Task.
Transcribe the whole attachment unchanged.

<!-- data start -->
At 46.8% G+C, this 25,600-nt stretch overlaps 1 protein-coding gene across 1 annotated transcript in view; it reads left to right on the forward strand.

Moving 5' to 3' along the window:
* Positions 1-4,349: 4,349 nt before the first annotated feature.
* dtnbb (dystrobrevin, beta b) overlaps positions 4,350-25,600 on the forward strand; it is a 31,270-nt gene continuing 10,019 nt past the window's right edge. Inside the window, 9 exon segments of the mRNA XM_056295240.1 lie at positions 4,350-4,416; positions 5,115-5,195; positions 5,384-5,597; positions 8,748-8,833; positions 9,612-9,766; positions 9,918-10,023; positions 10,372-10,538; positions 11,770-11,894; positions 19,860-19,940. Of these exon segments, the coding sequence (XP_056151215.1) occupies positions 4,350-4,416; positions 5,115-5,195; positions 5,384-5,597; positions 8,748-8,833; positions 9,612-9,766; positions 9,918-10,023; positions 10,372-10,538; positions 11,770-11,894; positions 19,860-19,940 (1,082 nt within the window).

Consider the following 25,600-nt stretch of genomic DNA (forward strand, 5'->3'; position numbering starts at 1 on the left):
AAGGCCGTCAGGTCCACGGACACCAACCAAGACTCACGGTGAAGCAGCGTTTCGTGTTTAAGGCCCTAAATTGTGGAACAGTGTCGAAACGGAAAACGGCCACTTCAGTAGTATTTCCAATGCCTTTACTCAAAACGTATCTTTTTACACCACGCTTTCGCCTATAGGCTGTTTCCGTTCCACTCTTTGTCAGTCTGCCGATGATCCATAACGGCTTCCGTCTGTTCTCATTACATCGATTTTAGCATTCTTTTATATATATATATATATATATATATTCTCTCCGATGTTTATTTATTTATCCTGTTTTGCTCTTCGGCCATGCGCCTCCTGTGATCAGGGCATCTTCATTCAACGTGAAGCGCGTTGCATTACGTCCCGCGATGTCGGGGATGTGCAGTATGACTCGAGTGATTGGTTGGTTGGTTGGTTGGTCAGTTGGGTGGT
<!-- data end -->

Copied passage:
At 46.8% G+C, this 25,600-nt stretch overlaps 1 protein-coding gene across 1 annotated transcript in view; it reads left to right on the forward strand.

Moving 5' to 3' along the window:
* Positions 1-4,349: 4,349 nt before the first annotated feature.
* dtnbb (dystrobrevin, beta b) overlaps positions 4,350-25,600 on the forward strand; it is a 31,270-nt gene continuing 10,019 nt past the window's right edge. Inside the window, 9 exon segments of the mRNA XM_056295240.1 lie at positions 4,350-4,416; positions 5,115-5,195; positions 5,384-5,597; positions 8,748-8,833; positions 9,612-9,766; positions 9,918-10,023; positions 10,372-10,538; positions 11,770-11,894; positions 19,860-19,940. Of these exon segments, the coding sequence (XP_056151215.1) occupies positions 4,350-4,416; positions 5,115-5,195; positions 5,384-5,597; positions 8,748-8,833; positions 9,612-9,766; positions 9,918-10,023; positions 10,372-10,538; positions 11,770-11,894; positions 19,860-19,940 (1,082 nt within the window).

Consider the following 25,600-nt stretch of genomic DNA (forward strand, 5'->3'; position numbering starts at 1 on the left):
AAGGCCGTCAGGTCCACGGACACCAACCAAGACTCACGGTGAAGCAGCGTTTCGTGTTTAAGGCCCTAAATTGTGGAACAGTGTCGAAACGGAAAACGGCCACTTCAGTAGTATTTCCAATGCCTTTACTCAAAACGTATCTTTTTACACCACGCTTTCGCCTATAGGCTGTTTCCGTTCCACTCTTTGTCAGTCTGCCGATGATCCATAACGGCTTCCGTCTGTTCTCATTACATCGATTTTAGCATTCTTTTATATATATATATATATATATATATTCTCTCCGATGTTTATTTATTTATCCTGTTTTGCTCTTCGGCCATGCGCCTCCTGTGATCAGGGCATCTTCATTCAACGTGAAGCGCGTTGCATTACGTCCCGCGATGTCGGGGATGTGCAGTATGACTCGAGTGATTGGTTGGTTGGTTGGTTGGTCAGTTGGGTGGT